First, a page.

Ambiguousness and Equivocation in Macbeth

Essay by somodyHigh School, 10th gradeA-, December 2006

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Macbeth would have been better off looking at all possible scenarios and meanings of the things done and said in his presence. The death of him and his wife, Lady Macbeth, were due to his faults, and his misinterpretations of the above. The line "Fair is foul and foul is fair" (Macbeth 1.1.11) is repeated in different manners and different connotations by different characters throughout the play. It indicates that everything is unnaturally reversed in the world of evil and that everything is ambiguous and uncertain. William Shakespeare's Macbeth is a very challenging work because of its aforementioned traits. Situations, characters and statements aren't always as they seem. This essay will prove that Shakespeare uses *** as a means to make the reader aware of deeper levels of meaning.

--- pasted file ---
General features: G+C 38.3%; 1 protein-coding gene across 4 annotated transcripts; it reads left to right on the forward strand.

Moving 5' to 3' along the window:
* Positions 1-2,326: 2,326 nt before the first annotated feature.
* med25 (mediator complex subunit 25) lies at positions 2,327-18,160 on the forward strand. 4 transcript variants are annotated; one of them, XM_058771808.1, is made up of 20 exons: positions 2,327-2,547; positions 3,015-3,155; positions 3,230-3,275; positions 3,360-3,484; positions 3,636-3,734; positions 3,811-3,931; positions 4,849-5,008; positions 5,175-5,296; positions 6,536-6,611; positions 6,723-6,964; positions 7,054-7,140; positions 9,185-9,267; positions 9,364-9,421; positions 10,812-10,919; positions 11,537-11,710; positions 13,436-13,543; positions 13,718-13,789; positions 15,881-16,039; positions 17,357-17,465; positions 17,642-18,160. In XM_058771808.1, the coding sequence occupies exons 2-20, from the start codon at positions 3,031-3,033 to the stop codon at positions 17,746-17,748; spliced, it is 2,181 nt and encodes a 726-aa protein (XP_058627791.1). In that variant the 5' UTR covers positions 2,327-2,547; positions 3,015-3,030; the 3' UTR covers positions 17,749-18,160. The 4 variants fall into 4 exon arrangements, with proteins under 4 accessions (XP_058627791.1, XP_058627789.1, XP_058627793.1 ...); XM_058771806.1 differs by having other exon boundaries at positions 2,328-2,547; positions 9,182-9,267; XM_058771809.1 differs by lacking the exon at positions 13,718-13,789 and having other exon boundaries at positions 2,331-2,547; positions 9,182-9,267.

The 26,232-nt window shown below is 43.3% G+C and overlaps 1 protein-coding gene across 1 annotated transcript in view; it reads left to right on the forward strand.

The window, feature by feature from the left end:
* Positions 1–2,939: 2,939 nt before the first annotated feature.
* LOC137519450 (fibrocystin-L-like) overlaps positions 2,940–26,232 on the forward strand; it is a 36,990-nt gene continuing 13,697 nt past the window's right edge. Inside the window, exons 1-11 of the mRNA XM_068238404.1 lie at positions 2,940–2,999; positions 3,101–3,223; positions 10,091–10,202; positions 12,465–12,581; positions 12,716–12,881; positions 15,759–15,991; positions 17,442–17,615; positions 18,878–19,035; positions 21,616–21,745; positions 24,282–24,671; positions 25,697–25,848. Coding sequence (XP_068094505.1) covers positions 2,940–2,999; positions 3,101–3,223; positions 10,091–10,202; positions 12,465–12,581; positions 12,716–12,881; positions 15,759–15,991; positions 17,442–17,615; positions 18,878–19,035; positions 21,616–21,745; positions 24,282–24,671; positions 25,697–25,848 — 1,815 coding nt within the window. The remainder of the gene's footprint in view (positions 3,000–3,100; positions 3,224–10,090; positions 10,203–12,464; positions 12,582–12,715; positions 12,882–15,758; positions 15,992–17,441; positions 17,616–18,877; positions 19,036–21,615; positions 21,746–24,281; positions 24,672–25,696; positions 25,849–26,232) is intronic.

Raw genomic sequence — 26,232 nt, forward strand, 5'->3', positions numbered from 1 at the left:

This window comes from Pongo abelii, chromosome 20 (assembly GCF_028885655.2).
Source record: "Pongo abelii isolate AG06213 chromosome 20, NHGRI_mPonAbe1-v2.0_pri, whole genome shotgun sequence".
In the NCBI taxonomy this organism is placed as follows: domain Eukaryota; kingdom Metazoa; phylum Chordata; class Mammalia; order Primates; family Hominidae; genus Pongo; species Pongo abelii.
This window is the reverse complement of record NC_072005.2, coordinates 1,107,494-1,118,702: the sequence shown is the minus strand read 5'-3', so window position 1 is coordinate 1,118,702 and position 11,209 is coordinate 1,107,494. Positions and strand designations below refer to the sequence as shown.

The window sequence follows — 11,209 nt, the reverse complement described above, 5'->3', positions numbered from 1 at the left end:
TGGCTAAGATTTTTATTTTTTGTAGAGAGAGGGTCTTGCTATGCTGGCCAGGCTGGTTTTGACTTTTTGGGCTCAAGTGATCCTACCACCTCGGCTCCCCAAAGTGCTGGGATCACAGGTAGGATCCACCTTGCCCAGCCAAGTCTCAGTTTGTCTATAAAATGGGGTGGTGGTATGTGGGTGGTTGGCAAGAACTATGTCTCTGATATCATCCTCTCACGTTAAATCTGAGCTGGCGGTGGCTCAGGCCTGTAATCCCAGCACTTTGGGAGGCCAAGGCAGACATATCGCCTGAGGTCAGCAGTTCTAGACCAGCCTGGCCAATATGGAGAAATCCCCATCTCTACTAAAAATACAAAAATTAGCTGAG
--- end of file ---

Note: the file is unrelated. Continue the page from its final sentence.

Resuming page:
To look more closely at the situational aspect of "Fair is foul and foul is fair," we shall now investigate the prophecies given to Macbeth by the three Apparitions and see that they aren't as they seemed.

The First Apparition, an armed Head, says "Beware Macduff/Beware the Thane of Fife. Dismiss me. Enough." (Macbeth 4.1.78-79). The Second Apparition, a bloody Child, states, "Laugh to scorn/The power of man, for none of woman born/Shall harm Macbeth." (Macbeth 4.1.87-89). The Third Apparition, a Child crowned, with a tree in his hand, predicts with certainty that "Macbeth shall never vanquished be, until/Great Birnam Wood to high Dunsinane Hill/Shall come against him." (Macbeth 4.1.101-103). Macbeth, interpreting the forecasts in his own manner, confusedly verifies:

"That will never be/Who can impress the forest, bid the tree/Unfix his earth-bound root? Sweet bodements, good!/Rebellion's head, rise never till the wood/Of Birnam rise, and our high-placed Macbeth/Shall live the lease of nature, pay his breath/To time and mortal custom..." (Macbeth 4.1.104-110).

This means that Macbeth thinks that, as...